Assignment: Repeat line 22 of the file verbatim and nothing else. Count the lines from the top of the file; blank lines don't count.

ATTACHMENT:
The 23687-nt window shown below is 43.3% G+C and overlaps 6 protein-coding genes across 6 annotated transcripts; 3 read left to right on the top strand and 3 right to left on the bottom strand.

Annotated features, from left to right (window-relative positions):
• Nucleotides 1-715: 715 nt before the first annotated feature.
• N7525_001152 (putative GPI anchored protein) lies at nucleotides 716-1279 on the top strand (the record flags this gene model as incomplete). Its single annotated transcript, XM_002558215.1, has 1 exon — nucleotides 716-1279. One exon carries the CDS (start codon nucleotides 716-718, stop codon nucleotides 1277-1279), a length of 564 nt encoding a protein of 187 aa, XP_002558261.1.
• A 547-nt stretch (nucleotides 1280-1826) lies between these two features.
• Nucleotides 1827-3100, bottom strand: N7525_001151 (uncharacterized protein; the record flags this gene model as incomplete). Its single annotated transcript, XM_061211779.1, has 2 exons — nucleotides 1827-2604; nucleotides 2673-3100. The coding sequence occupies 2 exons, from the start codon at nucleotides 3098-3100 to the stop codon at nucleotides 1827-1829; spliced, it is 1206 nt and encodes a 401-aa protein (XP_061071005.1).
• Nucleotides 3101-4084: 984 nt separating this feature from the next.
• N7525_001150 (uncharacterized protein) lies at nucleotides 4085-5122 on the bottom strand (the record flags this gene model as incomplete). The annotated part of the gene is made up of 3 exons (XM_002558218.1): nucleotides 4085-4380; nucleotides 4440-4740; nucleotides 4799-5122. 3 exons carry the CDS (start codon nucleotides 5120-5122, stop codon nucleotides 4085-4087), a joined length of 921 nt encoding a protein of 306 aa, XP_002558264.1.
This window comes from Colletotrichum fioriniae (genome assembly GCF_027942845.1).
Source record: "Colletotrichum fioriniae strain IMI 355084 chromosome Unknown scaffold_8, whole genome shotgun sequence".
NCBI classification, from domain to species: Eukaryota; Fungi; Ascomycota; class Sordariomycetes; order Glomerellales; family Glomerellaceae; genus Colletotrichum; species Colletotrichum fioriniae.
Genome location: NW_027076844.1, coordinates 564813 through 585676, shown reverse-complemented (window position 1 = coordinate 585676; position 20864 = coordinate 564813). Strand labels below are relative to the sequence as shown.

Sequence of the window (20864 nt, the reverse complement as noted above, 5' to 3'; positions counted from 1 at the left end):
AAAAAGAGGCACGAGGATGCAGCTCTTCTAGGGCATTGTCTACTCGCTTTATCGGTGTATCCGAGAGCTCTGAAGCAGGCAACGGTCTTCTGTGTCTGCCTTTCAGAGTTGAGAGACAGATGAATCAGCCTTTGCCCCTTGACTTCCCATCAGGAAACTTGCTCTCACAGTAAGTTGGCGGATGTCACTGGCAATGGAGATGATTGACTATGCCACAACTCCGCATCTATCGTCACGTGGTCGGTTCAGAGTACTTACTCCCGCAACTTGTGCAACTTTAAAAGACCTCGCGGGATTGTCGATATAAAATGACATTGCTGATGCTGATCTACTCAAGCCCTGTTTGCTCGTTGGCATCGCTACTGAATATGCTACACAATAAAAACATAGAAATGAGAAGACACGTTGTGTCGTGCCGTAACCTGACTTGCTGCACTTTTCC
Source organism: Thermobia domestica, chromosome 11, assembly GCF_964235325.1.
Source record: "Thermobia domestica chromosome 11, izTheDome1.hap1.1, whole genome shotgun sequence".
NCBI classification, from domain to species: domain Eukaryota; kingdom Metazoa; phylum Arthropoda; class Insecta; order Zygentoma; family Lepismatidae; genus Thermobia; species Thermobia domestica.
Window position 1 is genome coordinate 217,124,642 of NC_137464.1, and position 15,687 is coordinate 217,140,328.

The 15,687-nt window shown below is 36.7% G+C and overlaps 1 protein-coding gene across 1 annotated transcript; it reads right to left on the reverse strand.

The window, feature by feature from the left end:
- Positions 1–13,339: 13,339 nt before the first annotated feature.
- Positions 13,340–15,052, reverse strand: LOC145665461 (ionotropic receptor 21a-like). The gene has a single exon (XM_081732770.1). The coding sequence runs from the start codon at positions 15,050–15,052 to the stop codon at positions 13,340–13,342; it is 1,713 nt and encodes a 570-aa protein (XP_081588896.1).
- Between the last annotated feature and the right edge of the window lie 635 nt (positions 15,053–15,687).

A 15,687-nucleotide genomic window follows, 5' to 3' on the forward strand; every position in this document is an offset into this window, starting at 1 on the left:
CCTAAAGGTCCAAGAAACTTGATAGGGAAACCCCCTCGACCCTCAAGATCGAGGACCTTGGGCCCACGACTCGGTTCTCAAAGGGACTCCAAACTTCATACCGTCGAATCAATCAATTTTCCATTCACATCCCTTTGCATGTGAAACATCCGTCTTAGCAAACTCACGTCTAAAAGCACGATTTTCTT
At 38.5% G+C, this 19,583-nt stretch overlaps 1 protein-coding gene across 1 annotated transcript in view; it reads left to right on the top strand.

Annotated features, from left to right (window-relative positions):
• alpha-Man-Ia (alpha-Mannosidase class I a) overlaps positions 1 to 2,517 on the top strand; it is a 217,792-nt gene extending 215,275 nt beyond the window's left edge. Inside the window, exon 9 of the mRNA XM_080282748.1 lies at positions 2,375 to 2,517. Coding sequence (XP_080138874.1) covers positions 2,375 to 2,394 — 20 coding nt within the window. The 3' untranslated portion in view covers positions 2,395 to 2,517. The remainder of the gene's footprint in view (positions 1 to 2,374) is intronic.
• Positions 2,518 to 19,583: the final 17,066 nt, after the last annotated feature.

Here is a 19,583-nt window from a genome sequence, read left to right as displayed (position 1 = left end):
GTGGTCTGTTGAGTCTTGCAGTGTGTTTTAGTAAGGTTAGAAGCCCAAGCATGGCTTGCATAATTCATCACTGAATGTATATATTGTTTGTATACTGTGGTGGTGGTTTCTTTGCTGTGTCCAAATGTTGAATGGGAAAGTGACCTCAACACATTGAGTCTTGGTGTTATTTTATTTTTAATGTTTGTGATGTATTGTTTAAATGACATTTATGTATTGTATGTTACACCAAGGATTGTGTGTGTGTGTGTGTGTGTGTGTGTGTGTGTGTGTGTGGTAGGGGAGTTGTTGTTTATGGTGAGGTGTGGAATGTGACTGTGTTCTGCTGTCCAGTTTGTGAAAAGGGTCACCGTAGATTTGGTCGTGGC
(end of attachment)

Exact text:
- Positions 13,340–15,052, reverse strand: LOC145665461 (ionotropic receptor 21a-like). The gene has a single exon (XM_081732770.1). The coding sequence runs from the start codon at positions 15,050–15,052 to the stop codon at positions 13,340–13,342; it is 1,713 nt and encodes a 570-aa protein (XP_081588896.1).